January 1956

Central Nervous System Complications of Primary Atypical Pneumonia

Author Affiliations


From the Department of Medicine, the Chicago Medical School.

AMA Arch Intern Med. 1956;97(1):93-98. doi:10.1001/archinte.1956.00250190109010

Primary atypical pneumonia is characterized by a low mortality and relatively few complications.1 Of these complications, those involving the central nervous system seem to be particularly infrequent. Except for the brief summary of Scarlini2 (in Italian) no review on this specific aspect of atypical pneumonia has appeared in the literature. It is the purpose of this paper to review the reported cases and to add a case report.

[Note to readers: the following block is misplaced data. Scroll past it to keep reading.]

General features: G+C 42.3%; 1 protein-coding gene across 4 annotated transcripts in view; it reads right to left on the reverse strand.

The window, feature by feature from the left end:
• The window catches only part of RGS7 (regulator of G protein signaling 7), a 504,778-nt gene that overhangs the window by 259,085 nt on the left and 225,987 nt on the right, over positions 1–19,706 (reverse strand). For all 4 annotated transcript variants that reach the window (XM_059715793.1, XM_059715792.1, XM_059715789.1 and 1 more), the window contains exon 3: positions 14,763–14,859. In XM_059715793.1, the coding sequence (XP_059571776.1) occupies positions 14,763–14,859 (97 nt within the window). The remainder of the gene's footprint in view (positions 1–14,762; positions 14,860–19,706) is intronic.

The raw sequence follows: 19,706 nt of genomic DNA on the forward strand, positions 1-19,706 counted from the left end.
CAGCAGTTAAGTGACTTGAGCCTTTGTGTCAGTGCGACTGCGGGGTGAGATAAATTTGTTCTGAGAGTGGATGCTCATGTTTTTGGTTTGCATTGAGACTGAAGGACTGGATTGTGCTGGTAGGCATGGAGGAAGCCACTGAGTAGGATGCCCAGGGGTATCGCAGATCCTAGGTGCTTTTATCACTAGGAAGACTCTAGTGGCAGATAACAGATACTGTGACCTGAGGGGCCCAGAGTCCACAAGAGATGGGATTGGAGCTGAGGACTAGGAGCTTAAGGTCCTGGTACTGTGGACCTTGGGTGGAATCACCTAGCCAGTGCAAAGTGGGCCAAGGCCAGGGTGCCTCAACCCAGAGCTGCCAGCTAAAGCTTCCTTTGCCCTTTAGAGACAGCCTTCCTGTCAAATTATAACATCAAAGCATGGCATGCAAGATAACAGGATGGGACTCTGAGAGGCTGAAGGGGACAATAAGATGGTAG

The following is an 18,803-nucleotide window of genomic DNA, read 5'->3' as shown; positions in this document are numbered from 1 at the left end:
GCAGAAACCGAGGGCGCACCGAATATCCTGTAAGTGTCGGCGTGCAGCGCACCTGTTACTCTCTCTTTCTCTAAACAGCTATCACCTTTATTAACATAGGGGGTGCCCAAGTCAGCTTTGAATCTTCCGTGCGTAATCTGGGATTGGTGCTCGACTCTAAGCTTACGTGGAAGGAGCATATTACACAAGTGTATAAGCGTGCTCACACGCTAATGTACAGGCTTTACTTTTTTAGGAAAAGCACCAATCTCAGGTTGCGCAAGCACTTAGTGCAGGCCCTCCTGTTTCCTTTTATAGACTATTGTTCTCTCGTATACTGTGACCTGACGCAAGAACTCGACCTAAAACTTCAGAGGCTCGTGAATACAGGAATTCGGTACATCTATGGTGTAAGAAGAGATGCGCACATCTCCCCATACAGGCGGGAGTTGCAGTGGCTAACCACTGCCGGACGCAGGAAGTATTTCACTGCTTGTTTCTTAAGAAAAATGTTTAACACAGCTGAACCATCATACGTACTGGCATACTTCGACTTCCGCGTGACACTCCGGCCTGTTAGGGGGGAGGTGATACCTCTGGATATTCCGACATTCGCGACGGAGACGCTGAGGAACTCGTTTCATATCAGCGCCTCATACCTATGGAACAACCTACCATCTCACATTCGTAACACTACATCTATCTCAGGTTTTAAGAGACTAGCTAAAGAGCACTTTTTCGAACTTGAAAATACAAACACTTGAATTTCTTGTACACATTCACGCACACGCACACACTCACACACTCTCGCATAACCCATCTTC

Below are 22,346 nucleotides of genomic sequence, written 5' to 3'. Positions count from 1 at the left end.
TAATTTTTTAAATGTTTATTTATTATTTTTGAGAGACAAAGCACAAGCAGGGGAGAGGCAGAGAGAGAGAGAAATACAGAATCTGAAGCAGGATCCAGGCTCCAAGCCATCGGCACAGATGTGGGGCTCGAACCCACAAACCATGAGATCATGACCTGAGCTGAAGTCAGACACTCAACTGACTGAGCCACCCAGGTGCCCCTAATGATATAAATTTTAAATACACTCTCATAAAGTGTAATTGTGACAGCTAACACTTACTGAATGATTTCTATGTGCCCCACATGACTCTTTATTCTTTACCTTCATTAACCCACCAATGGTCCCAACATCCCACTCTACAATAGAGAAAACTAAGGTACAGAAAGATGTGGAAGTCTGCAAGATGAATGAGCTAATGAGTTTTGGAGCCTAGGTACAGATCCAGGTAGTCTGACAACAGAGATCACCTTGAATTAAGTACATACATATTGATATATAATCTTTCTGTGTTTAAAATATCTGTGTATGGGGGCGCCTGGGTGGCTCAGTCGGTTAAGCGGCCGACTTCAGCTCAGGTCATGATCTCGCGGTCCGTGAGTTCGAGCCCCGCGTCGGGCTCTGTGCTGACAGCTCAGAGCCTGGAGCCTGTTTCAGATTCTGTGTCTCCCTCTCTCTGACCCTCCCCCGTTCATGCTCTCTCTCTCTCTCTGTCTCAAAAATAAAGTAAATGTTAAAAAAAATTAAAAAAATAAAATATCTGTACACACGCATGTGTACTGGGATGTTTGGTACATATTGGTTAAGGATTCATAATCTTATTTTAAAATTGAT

REPORT OF A CASE  A 34-year-old housewife was admitted to the Edgewater Hospital on Feb. 13, 1955. She presented a 10-day history of chill, fever, cough, and expectoration. During this time she had received penicillin, erythromycin U. S. P. (Ilotycin), and "sulfa," without any apparent improvement. Physical examination upon admission revealed a temperature of 101 F, pulse rate of 122, and respiratory rate of 24. Diminished breath sounds and rales were present over the left upper lobe.A chest plate

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